“Ratification of the agreement is not a vote of blind confidence in the UK Government’s intention to implement our agreements in good faith. Rather, it is an EU insurance policy against further unilateral deviations from what was jointly agreed.Christophe Hansen (EPP, LU), rapporteur for the Committee on International Trade
The Parliament of the European Union has now formally agreed to the trade deal with the UK.
Parliament voted on Tuesday 27th April 2021, with a large majority in favour of granting its consent to the agreement setting the rules of the future EU-UK relationship.
MEPs went on to condemn the UK’s recent unilateral actions that are in breach of the Withdrawal Agreement. Preserving peace on the island of Ireland is one of Parliament’s main goals in agreeing the future relationship. They called on the UK government “to act in good faith and fully implement the terms of the agreements which it has signed”, including the Protocol on Ireland and Northern Ireland, and apply them based on a timetable jointly set up with the European Commission.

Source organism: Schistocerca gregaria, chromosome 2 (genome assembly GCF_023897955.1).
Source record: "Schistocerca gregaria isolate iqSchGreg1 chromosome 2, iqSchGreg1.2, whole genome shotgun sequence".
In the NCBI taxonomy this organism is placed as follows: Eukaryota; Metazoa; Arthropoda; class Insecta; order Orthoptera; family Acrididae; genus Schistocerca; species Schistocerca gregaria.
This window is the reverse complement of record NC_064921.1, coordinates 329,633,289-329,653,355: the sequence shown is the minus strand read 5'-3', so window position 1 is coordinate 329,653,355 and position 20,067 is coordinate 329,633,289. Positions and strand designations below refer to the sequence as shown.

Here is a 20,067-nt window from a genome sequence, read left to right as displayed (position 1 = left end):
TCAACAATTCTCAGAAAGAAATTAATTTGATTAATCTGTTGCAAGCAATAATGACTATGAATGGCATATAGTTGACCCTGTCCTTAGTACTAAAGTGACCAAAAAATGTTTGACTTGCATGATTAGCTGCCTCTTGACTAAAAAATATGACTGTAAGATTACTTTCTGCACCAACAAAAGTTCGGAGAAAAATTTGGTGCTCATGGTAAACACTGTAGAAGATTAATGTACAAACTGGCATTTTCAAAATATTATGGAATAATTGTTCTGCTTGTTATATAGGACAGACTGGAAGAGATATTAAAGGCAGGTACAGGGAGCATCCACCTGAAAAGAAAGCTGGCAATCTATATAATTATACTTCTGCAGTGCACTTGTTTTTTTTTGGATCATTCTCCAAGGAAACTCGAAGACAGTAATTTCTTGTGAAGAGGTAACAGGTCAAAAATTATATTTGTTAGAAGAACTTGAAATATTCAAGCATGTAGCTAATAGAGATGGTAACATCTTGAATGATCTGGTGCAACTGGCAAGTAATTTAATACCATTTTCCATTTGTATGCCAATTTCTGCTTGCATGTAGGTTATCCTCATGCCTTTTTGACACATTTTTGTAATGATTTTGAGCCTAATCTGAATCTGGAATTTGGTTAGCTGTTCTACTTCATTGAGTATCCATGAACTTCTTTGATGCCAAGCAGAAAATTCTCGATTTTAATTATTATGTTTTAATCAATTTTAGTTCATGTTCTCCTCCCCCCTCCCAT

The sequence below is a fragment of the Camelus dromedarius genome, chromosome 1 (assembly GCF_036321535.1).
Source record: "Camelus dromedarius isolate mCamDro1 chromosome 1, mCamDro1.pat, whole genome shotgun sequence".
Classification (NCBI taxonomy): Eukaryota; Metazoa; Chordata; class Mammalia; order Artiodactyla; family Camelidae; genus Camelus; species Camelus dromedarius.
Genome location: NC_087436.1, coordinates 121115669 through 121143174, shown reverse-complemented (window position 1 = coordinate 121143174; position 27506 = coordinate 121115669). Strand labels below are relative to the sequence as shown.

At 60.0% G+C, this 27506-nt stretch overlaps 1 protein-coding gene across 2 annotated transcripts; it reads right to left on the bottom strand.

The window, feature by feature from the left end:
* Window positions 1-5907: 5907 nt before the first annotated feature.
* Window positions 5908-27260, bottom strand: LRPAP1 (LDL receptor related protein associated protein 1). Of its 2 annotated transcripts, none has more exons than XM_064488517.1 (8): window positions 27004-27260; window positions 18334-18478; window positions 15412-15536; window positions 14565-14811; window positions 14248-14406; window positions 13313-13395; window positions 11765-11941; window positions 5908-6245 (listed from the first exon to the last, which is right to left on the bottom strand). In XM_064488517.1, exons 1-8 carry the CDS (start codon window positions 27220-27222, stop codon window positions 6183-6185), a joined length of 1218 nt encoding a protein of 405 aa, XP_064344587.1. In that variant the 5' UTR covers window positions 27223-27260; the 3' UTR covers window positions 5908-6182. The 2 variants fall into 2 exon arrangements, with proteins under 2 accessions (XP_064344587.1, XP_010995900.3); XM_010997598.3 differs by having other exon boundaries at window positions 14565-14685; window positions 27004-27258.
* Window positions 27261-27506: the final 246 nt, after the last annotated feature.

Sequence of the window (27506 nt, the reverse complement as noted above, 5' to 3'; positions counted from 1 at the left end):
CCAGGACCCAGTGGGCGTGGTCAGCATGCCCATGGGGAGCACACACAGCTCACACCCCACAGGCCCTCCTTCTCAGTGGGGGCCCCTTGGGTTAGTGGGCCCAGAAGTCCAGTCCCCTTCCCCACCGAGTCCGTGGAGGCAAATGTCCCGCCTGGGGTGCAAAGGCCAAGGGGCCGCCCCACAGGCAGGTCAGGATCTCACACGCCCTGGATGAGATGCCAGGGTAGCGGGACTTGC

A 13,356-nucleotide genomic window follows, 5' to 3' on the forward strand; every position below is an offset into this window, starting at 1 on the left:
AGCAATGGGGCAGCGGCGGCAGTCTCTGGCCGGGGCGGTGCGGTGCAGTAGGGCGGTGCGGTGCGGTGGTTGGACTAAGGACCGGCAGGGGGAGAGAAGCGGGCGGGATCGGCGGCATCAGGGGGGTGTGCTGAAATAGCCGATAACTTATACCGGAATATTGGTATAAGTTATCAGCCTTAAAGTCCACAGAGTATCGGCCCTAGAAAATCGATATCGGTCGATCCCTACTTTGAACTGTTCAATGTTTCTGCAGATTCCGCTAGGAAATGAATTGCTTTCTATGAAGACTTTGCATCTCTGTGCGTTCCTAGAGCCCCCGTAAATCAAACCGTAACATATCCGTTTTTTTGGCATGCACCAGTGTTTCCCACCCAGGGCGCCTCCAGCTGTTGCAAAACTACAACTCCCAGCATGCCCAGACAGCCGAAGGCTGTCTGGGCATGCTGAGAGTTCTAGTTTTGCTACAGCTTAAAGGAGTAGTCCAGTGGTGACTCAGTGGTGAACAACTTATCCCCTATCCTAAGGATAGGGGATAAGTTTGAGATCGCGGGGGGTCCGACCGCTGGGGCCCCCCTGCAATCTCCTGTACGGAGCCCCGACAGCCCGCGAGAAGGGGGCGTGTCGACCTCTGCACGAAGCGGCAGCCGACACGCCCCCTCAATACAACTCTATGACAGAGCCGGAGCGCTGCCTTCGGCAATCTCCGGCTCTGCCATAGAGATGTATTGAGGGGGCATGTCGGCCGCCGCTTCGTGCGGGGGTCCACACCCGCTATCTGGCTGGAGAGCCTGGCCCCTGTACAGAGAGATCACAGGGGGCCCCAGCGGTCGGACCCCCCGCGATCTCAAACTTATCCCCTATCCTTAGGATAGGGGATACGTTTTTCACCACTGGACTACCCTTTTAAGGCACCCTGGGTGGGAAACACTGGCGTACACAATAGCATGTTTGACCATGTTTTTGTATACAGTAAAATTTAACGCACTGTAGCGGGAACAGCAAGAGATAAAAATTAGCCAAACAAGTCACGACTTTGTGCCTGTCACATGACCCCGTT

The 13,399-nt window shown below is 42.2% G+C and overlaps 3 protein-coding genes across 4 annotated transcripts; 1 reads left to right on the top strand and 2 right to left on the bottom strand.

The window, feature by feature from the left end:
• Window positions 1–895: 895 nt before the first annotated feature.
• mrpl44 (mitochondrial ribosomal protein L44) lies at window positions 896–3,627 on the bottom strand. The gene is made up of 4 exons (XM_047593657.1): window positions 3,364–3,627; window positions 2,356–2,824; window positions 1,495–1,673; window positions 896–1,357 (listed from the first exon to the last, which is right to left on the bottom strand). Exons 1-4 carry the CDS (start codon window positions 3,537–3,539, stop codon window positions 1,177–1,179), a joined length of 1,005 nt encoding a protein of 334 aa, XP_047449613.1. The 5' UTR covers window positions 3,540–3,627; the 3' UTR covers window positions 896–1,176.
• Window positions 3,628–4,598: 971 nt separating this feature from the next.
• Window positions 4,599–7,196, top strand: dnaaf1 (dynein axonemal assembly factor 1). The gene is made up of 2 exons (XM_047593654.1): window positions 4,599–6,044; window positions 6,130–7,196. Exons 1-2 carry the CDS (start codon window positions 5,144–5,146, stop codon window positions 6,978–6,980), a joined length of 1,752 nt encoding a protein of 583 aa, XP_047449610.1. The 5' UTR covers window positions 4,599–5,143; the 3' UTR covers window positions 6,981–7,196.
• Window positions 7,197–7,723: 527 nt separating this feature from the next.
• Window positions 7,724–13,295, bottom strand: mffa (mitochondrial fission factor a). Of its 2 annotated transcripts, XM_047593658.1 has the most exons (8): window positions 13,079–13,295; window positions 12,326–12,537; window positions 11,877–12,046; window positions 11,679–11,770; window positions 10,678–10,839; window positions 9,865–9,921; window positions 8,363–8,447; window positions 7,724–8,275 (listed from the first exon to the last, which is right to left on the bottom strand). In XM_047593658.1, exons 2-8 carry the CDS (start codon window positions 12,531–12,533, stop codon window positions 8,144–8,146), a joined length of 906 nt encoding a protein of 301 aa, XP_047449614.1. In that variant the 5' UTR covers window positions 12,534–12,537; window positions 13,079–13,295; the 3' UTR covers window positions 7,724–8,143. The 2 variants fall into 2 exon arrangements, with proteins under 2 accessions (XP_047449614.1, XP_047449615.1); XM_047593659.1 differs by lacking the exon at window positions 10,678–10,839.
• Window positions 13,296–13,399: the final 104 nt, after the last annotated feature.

On 24 December 2020, EU and UK negotiators had agreed on the Trade and Cooperation Agreement establishing the terms for future EU-UK cooperation. To minimise disruption, the agreement has been provisionally applied since 1 January 2021. Parliament’s consent is necessary for the agreement to enter into force permanently before its lapse on 30 April 2021.
Andreas Schieder (S&D, AT), rapporteur for the Committee on Foreign Affairs said:
“The EU and the UK have created the basis for a relationship among equals. Most importantly, today is a beginning, not the end. We agreed in many important areas, such as securing mutual market access and building a good relationship on trade. Much work remains on foreign policy and educational exchange programmes.
“For citizens’ interests to be represented, Parliament must be closely involved. Only a partnership in which both sides stick to their commitments has a future.”
MEPs were positive about the zero quotas and zero tariffs trade agreement but regretted that the UK did not want the agreement to extend to foreign, security and development policies and did not want to participate in the Erasmus+ student exchange programme.
Parliament agrees with provisions on, among others, fisheries, consumers, air traffic and energy.
The agreement will enter into force once Council has concluded it by 30 April.